Balance is a bit behind the guard, very common in bush knives and not a problem for any task except possibly chopping.
The edges of the spine seem to be sharp enough to be useful.
The lanyard hole is excellent; big enough for paracord, with a rounded end tube through it. No worries about lanyard wear with this knife.
There is no blade coating; none is needed since the steel is “stainless”. The finish is rather “satin” so can’t be effectively used as a mirror or signal.
The pommel is flat, but covered with the Kray-Ex, so probably won’t work well as a hammer, and will likely suffer damage if so used.
The sheath is Cold Steel’s Kydex like “Secure-Ex” and appears to be pretty decent. Retention is pretty good.
The original version of this knife seems to me to have been one of the ultimate survival bush knives; from the appearance, it seems likely that the current version(s) might also be a top choice.
San Mai III is a LAYERED (laminated) steel; that is, a number of sheets of different steels fastened together side to side. This is a relatively rare knife blade making process, because it is more difficult to do, but by intelligent choice of the layers, you can end up with a blade which is better than one made of any of the component steels. About the only better process is if layered steel is folded, the more times the better, which gives the benefit of more (with several folds, many, many more) layers. VG-1 San Mai III is a three layer laminate which is made in Japan only for Cold Steel. The core steel, which is used for the edge, is specified to be VG-1, a hard, high-carbon stainless, whose primary benefit is relative ease in sharpening and ability to be hardened to 61 which can support a wicked sharp edge, although there are some who claim it does not hold that edge for long. It is not quite as good as the more common VG-10, and seems to be a slight step up from AUS-8, The other two, outside, layers of the laminate are not specified; it is theorized they are 420J2 due to their softness and toughness. This means that the resulting blade can exhibit the sharpness and ease of sharpening of VG-1, as well as the toughness, flexibility and corrosion resistance of the 420J2. Note that although the VG-1 is a “stainless” steel, it is not as rust resistant as some (due to that high carbon content); you may want to dry it off to the degree practical when it gets wet, and perhaps even apply some rust preventative to the edge while in storage.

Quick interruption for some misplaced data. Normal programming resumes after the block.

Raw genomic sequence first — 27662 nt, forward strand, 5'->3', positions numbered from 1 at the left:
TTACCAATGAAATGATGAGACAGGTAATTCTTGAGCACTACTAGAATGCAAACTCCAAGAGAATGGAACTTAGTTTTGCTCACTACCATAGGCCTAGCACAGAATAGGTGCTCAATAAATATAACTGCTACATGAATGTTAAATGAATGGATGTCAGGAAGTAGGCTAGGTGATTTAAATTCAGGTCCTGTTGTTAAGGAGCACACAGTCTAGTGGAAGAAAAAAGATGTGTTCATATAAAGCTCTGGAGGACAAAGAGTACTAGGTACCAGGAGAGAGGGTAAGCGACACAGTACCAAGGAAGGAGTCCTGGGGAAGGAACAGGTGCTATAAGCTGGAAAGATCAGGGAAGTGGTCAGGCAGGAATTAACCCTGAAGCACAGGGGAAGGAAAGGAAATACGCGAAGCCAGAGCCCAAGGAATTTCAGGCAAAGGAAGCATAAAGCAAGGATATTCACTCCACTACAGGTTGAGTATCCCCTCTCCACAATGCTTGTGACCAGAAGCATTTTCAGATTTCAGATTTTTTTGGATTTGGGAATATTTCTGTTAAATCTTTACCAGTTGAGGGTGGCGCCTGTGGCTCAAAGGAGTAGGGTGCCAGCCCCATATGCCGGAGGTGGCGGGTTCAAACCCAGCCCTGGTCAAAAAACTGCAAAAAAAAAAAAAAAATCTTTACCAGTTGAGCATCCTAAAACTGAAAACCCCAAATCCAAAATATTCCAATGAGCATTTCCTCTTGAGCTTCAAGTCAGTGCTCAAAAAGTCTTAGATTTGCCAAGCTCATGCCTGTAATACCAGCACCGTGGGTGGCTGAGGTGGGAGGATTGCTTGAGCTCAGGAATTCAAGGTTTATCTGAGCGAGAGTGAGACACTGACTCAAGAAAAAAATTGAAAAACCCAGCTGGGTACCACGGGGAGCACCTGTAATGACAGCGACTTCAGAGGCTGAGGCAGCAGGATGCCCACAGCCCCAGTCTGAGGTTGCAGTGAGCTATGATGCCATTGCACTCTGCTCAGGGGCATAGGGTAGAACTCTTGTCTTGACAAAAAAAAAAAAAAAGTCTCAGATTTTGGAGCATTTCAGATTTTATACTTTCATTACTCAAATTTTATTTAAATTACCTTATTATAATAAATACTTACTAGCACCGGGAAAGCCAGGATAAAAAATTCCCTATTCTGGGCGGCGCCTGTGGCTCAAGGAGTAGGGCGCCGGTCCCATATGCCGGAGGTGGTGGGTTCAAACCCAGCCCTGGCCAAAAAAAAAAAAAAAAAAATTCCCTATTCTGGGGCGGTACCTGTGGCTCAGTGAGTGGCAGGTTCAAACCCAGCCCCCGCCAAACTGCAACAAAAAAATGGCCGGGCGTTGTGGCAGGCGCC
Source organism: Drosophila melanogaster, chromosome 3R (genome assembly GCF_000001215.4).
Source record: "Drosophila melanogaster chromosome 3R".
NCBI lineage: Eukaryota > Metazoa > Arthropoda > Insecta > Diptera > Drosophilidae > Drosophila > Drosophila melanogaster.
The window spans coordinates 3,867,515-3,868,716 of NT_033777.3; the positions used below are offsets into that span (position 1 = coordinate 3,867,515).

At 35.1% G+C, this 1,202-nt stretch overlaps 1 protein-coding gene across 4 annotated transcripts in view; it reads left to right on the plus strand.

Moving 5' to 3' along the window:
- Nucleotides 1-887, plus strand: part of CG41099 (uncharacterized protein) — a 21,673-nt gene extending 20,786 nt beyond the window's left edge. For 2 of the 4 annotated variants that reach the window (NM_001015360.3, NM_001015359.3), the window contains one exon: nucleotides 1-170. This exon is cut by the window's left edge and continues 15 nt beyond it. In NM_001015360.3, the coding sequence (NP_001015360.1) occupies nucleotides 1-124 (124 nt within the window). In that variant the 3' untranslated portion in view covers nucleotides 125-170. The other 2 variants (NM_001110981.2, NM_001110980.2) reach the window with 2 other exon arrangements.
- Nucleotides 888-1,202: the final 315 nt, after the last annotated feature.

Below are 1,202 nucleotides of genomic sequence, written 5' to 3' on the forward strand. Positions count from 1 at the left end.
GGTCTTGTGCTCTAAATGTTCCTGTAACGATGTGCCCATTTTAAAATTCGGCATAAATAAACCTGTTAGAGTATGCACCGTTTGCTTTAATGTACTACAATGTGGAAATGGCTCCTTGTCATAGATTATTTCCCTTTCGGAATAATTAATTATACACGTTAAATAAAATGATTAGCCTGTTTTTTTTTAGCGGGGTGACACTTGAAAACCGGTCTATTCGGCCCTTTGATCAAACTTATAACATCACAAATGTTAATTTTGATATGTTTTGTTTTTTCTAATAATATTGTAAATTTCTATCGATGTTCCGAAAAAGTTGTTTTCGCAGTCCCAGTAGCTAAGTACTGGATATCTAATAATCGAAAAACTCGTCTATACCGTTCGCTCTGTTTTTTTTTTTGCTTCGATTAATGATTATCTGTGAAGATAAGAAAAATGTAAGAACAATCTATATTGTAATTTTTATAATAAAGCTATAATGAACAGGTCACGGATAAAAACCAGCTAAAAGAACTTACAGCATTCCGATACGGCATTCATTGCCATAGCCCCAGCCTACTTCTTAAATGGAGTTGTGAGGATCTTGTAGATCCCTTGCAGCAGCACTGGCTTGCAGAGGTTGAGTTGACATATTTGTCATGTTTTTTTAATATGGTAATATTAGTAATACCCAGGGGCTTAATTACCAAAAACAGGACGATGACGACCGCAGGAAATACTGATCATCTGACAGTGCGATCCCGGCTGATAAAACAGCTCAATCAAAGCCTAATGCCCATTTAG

I did not try sharpening this, as the edge was already truly razor sharp.
During fifty slices through cardboard, it not only lost it’s razor edge, but afterwards did only a fair job slicing paper and an acceptable job of slicing tomatoes. Attempting sharpening with a Smith’s Pocket Pal did not seem to improve the sharpness significantly. A Vulkanus sharpener, packable although not quite “pocket sized”, did fix the chip in the edge and got it sharp enough to easily slice paper. Obviously, getting a razor edge is possible (it came that way), but restoring that in the field seems like it might not be practical.
To summarize, it appears that the steel has fair rust resistance (at the edge, superior elsewhere), moderate or better strength, superior edge capability, good ease of sharpening, fair resistance to chipping and fair edge holding capability. I’m beginning to wonder if this is a good steel for survival purposes.
- Cutting cord – This is often necessary during construction of shelter, fishing, sewing and making snares and traps, as well as other times. As the most commonly available to survivalists, I tried fish line and paracord, as well as 3/8″ Manila and 3/4″ Sisal, just because fish line and paracord would seem to be trivial for any knife worth having. Cutting the fish line was no problem, as was cutting paracord both under tension and laying on a flat surface. It went through the Manila fairly well, and did an adequate job cutting the Sisal; not the best I’ve tried, but by no means the worst.